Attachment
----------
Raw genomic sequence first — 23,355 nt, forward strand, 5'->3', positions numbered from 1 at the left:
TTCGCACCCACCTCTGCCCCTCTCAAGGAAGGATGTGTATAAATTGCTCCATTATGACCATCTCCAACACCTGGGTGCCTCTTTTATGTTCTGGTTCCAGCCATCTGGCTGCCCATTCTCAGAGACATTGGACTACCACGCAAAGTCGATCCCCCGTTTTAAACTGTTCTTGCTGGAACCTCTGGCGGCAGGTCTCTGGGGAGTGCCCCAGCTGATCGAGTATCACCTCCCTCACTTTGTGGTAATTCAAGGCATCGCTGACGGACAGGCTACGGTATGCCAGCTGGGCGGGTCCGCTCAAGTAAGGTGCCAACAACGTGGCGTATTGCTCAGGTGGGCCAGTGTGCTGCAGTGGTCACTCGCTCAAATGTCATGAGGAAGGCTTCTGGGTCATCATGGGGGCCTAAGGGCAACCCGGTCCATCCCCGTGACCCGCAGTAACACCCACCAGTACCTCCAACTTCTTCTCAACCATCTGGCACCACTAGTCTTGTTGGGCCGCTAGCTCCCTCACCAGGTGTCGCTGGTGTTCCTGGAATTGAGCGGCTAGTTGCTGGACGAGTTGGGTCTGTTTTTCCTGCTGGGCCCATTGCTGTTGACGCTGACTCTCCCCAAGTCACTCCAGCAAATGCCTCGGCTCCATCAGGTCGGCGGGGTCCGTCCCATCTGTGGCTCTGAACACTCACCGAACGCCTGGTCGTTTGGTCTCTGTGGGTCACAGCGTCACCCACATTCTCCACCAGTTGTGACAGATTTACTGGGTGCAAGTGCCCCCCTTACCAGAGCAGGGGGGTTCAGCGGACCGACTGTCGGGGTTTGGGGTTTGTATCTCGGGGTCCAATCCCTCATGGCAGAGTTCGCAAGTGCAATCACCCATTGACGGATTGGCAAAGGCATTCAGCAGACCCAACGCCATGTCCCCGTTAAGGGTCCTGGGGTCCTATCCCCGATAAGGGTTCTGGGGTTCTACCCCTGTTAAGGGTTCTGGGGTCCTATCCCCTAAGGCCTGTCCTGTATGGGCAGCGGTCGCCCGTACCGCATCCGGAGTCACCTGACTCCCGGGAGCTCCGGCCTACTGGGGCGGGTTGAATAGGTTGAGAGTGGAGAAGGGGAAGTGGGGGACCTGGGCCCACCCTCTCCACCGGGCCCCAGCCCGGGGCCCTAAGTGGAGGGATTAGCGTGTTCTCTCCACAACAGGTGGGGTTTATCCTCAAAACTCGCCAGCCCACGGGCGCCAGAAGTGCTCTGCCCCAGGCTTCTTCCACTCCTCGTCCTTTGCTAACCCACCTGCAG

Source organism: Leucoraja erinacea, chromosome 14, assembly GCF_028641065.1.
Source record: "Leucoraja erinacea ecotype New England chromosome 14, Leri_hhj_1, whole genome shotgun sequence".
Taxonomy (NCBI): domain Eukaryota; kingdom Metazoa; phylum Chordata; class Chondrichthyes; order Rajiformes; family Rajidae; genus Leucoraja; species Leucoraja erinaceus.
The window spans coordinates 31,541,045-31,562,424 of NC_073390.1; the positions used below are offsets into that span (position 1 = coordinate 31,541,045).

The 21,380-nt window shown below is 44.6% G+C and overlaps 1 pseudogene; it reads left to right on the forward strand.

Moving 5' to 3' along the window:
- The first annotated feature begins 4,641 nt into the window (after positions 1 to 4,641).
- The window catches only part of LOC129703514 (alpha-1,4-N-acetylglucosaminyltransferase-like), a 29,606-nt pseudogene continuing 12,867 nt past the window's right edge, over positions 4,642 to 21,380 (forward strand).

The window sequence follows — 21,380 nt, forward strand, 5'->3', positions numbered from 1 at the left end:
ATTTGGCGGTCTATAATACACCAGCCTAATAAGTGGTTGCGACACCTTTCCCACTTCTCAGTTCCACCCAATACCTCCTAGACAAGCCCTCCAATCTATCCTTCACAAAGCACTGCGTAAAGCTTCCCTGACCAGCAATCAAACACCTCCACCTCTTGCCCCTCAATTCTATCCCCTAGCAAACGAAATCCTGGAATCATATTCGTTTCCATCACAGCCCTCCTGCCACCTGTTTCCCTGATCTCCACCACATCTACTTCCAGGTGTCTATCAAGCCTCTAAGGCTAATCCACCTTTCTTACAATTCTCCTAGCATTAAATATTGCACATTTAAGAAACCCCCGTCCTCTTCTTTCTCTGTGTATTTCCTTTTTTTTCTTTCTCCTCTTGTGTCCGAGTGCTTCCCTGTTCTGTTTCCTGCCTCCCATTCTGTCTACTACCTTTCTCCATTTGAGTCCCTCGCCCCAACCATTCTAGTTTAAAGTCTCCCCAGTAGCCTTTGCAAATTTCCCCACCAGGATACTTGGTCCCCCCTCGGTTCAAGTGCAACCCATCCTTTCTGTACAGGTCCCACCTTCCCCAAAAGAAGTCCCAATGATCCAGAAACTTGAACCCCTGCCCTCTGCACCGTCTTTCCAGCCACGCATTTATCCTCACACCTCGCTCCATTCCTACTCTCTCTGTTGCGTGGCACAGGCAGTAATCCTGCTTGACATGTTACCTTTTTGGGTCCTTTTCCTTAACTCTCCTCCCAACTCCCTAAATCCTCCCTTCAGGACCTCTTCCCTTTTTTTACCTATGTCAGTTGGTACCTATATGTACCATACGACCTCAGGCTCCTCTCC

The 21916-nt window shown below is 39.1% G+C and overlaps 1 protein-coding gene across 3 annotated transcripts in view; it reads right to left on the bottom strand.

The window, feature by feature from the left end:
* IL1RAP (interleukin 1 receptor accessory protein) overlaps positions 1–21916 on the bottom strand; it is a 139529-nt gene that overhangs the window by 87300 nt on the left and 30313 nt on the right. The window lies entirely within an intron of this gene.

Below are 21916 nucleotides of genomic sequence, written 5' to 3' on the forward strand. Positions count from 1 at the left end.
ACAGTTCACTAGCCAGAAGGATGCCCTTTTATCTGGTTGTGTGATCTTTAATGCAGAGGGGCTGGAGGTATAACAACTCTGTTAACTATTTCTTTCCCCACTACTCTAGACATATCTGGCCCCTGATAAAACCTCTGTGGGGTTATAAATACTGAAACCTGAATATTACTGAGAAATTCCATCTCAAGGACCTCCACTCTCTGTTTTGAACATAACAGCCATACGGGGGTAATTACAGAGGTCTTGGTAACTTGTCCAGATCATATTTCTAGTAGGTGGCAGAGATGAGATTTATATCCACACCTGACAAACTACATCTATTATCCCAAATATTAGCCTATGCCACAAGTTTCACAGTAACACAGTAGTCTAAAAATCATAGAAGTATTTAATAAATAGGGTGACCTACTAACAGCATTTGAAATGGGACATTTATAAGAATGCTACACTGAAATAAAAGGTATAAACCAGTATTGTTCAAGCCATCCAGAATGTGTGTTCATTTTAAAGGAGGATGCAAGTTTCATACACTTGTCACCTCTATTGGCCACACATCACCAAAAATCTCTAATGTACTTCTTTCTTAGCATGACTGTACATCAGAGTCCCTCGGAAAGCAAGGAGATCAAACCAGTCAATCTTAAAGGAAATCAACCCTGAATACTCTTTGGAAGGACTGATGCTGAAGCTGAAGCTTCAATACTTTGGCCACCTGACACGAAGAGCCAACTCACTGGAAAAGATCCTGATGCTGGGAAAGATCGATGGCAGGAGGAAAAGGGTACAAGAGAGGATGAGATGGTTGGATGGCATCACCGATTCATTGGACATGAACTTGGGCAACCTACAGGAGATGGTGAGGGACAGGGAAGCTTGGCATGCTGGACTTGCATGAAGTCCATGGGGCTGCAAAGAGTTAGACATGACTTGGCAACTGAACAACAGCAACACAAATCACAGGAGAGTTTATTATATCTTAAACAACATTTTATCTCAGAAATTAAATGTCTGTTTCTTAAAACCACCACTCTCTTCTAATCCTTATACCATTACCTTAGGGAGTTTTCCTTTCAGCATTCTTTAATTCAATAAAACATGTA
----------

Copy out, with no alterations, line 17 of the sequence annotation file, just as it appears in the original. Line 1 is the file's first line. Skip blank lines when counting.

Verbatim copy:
ACAGTTCACTAGCCAGAAGGATGCCCTTTTATCTGGTTGTGTGATCTTTAATGCAGAGGGGCTGGAGGTATAACAACTCTGTTAACTATTTCTTTCCCCACTACTCTAGACATATCTGGCCCCTGATAAAACCTCTGTGGGGTTATAAATACTGAAACCTGAATATTACTGAGAAATTCCATCTCAAGGACCTCCACTCTCTGTTTTGAACATAACAGCCATACGGGGGTAATTACAGAGGTCTTGGTAACTTGTCCAGATCATATTTCTAGTAGGTGGCAGAGATGAGATTTATATCCACACCTGACAAACTACATCTATTATCCCAAATATTAGCCTATGCCACAAGTTTCACAGTAACACAGTAGTCTAAAAATCATAGAAGTATTTAATAAATAGGGTGACCTACTAACAGCATTTGAAATGGGACATTTATAAGAATGCTACACTGAAATAAAAGGTATAAACCAGTATTGTTCAAGCCATCCAGAATGTGTGTTCATTTTAAAGGAGGATGCAAGTTTCATACACTTGTCACCTCTATTGGCCACACATCACCAAAAATCTCTAATGTACTTCTTTCTTAGCATGACTGTACATCAGAGTCCCTCGGAAAGCAAGGAGATCAAACCAGTCAATCTTAAAGGAAATCAACCCTGAATACTCTTTGGAAGGACTGATGCTGAAGCTGAAGCTTCAATACTTTGGCCACCTGACACGAAGAGCCAACTCACTGGAAAAGATCCTGATGCTGGGAAAGATCGATGGCAGGAGGAAAAGGGTACAAGAGAGGATGAGATGGTTGGATGGCATCACCGATTCATTGGACATGAACTTGGGCAACCTACAGGAGATGGTGAGGGACAGGGAAGCTTGGCATGCTGGACTTGCATGAAGTCCATGGGGCTGCAAAGAGTTAGACATGACTTGGCAACTGAACAACAGCAACACAAATCACAGGAGAGTTTATTATATCTTAAACAACATTTTATCTCAGAAATTAAATGTCTGTTTCTTAAAACCACCACTCTCTTCTAATCCTTATACCATTACCTTAGGGAGTTTTCCTTTCAGCATTCTTTAATTCAATAAAACATGTA